A standard business bio is a necessity. On the web, they’re one way prospective clients gauge a company’s expertise and experience before taking the time to call or e-mail. But good gawd can they be boring. If you’re like me, your eyes begin to glaze over after you’ve read one or two, especially if there’s not much more to them than a bulleted list of credentials.
Recently, in the course of a website redesign, a client agreed to allow me to rewrite her bio. With numerous specialized credentials, the original text packed in a lot of details, each of which were applicable to only part of the audience. I kept the credentials, but listed them after the body of the bio — after talking about the client’s expertise in a concise, more generally applicable way.
When I mentioned reworking this bio to my husband, he asked if I’d “jazzed it up” like the ones I wrote for my previous company. I hadn’t (this client’s needs were different from those that drove me to rewrite the design firm bios), but it started me thinking about how engaging those bios were, and how much fun they were to write as well as read. I wished I’d saved them somewhere besides my work computer, but I left them when I left the company. Thanks to the Wayback Machine, however, I was able to find most of them.
As much as most of my previous employer’s clients and prospects seemed to respect the expertise our team brought, it felt sometimes like they wanted our hands to simply produce what they told us to, without the legwork of partnering to devise the best way to meet their challenge. They were probably just trying to get things done as best they knew how, didn’t understand what comprises an ideal creative process and, sometimes, didn’t know us enough to trust that we’d done this thing a time or twenty-seven and produced the best results when not hobbled by limited involvement in the process.
Our resumes should have provided confidence that we were not only well qualified in business terms (i.e., results of past projects), but creatively well-credentialed. But there was a disconnect that I thought might be due at least in part to the way we showed our team’s experience and expertise. Actually, it would be more accurate to say we didn’t show it.
Every time we sent out a proposal for a prospective project, we included bios of team members that would work on the project. I wrote many of these while at the firm. They were the usual, straight bio, sans the bulleted list. I wanted to think that people actually read them but let’s be honest: they probably arrived in a flurry of other RFP responses or capabilities brochures and languished on someone’s desk until they were tossed in the recycle bin.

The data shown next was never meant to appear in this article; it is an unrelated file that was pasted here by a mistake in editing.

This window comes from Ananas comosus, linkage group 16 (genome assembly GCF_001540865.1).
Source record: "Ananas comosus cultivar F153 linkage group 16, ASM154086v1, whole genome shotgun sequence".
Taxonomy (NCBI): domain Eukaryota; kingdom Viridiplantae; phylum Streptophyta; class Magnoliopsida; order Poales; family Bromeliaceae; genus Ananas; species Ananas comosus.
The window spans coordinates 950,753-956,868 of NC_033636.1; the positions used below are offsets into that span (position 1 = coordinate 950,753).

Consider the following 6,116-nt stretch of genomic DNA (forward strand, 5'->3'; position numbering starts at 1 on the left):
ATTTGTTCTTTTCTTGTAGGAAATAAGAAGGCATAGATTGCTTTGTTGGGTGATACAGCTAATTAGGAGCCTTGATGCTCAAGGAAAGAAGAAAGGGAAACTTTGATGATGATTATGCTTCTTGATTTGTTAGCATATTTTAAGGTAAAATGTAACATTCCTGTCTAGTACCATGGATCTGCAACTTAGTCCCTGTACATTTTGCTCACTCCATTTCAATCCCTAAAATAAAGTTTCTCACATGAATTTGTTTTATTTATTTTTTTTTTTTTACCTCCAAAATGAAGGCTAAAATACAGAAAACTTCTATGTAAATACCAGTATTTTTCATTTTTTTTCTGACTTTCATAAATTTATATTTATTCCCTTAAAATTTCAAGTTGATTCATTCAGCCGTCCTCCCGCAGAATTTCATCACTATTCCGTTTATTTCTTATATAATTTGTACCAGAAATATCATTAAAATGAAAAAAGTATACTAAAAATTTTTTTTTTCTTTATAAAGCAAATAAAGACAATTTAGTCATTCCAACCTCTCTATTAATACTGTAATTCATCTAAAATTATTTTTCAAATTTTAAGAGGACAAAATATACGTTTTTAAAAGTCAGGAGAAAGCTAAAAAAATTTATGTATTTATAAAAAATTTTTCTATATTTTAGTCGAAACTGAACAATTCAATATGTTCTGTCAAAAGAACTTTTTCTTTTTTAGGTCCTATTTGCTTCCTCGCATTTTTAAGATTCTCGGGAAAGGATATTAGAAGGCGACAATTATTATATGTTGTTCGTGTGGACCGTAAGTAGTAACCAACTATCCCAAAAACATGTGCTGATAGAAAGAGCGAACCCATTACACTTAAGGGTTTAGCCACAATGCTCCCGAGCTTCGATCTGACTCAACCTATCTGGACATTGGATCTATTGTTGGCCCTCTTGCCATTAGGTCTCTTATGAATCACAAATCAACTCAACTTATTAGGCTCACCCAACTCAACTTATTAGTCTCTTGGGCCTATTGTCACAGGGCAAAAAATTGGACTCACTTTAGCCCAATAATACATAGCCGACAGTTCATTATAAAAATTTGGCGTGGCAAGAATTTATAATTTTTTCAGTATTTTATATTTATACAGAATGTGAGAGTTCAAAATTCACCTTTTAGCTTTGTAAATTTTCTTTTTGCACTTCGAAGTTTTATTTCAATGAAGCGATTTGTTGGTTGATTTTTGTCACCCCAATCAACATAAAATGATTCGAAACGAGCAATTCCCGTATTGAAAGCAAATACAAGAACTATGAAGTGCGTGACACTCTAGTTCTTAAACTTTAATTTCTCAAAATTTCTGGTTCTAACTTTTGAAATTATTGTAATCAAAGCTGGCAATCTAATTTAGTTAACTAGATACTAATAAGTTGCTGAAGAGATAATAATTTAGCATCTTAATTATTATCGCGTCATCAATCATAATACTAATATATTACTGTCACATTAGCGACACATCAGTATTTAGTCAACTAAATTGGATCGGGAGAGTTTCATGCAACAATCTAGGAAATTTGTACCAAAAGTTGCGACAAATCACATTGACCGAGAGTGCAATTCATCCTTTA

How could we expect people to respect our capabilities when more likely than not they hadn’t even seen them?
During a website redesign, we put everyone’s bios online, hoping to provide confidence in our expertise to anyone browsing the site instead of holding it for project proposals. This was before website analytics were commonplace, so we initially didn’t have data around how well trafficked they were. But I knew one thing: they were written for no-nonsense corporate types and mind numbing to read in any quantity. Beyond tossing around acronyms like RISD and AIGA, they didn’t even hint at our creative abilities. But at least our experience and expertise was available to any tire-kickers that weren’t yet in RFP mode.
More engaged readership
Since our firm tended to work mostly on corporate projects like annual reports, brochures and the occasional website, we spent a lot of time at the more constrained end of our creative occupations. No matter how creative the designer could be, the solutions had to answer the client’s challenge – meaning our portfolio was pretty mundane. Whenever we got (or volunteered for) a project in the more-creative realm, we went crazy. People raved about the results. Most of these projects are long gone, but a few fragments survive here and there.
We wanted projects that demanded more creativity, but we had to be able to show how creative we could be. That feat was difficult to impossible with a portfolio full of corporate annual reports, but we tried. I don’t remember exactly how I got the idea to inject more creativity into the website via fun versions of our bios, but everyone jumped on it.
We retained our “straight bios” and headshots, but relegated them to a separate page linked only from their more-creative counterparts. I wish I still had the photos we took to go with each bio – they riffed off the content and were a blast to photograph. I don’t know if the more lighthearted take won us any more jobs, but the Our Team area of the site was among the most visited. Surely not all of its visitors were our relatives : )
Writing on the wall
When the firm was acquired by an ad agency in 2007, the new owner wanted all of the bios removed. Unlike our firm, the ad agency was mostly a revolving door that relied heavily on contract production workers. It was risky to sell your creative folks if they might not be around for the next project, y’know?